Rowena in play in Moscow, in front of an engrossed, if at times noisy, crowd of spectators.

A later radio talk cast a light on both her musical appreciation and shopping the old Soviet way.

There was a welcome break last Friday evening when we were taken to the Bolshoi Theatre to see The Fountains of Bachesari”. The story of the ballet is based on the poem by Pushkin, with music by Asajiev. Although written only in 1934 the music is by no means modern – it contains many simple yet haunting melodies. I think the composer tried to give a bit of fat to every section of the orchestra – in one scene it was the pleading note of the clarinet which depicted the heroine’s sadness at being imprisoned; another scene had an important off-stage trumpet solo, whilst in another the cor anglais, far too rarely heard these days, reflected the mood of that particular scene, and in the act where Zaremah pleads with her rival there is a lovely duet between the solo violin and ‘cello. The story is based on the old, old one of the eternal triagle, though as this one concerns discord in a harem, perhaps I should more correctly say the eternal polygon.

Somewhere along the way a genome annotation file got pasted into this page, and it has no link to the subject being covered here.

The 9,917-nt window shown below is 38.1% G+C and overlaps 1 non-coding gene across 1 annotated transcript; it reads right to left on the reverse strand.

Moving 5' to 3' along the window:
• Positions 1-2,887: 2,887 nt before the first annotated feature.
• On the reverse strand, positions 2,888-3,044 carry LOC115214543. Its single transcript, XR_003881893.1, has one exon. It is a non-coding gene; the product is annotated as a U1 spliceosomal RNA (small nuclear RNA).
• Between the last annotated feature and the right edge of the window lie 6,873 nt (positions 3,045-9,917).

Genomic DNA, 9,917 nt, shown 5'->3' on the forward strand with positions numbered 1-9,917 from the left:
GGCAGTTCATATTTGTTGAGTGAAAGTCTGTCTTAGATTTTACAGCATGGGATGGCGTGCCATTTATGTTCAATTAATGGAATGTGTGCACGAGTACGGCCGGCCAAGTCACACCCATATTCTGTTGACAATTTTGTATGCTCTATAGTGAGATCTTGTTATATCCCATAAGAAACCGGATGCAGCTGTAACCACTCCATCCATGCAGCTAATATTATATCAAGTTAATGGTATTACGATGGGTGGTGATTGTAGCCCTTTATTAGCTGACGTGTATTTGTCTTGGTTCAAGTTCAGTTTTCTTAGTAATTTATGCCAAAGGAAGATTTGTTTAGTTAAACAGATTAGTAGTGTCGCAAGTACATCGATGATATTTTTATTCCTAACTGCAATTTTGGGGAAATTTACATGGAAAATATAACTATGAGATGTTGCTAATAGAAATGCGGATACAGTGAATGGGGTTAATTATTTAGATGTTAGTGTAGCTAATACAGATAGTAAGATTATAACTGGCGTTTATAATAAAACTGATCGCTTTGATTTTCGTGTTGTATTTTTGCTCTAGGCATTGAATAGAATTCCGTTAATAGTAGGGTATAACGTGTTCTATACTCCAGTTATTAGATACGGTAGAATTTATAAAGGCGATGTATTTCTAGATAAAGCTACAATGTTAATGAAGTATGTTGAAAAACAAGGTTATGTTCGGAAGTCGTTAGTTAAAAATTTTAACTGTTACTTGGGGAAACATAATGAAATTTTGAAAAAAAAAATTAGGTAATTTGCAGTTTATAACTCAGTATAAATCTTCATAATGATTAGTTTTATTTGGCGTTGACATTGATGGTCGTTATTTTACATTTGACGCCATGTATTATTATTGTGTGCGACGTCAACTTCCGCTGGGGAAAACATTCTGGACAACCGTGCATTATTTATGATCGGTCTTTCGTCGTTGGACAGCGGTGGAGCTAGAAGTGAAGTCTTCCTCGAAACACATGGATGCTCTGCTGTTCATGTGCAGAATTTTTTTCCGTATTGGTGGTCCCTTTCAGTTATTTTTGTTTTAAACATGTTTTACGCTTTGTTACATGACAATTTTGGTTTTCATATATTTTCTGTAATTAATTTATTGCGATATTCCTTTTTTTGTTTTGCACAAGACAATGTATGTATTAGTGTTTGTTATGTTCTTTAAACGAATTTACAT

There were one or two amusing incidents the other day when three of us, Eileen Tranmer, Harry Golombek and I went out shopping without an interpreter. In a shop window we spotted some bread rolls which looked tempting but inside the shop the queues were tremendous. Apparently, you have to queue up at the counter to ask for what you want, push your way across and queue up at the cash desk to pay for it, and then push your way back again to collect your purchase. We, of course, hit upon the brainy idea of dividing our forces; one at the counter, one at the cash desk with the 3rd person acting as runner, (or should I say pusher?). However, all these incidents only add to the general good humour and our fumbling is always taken in good part by the assistants.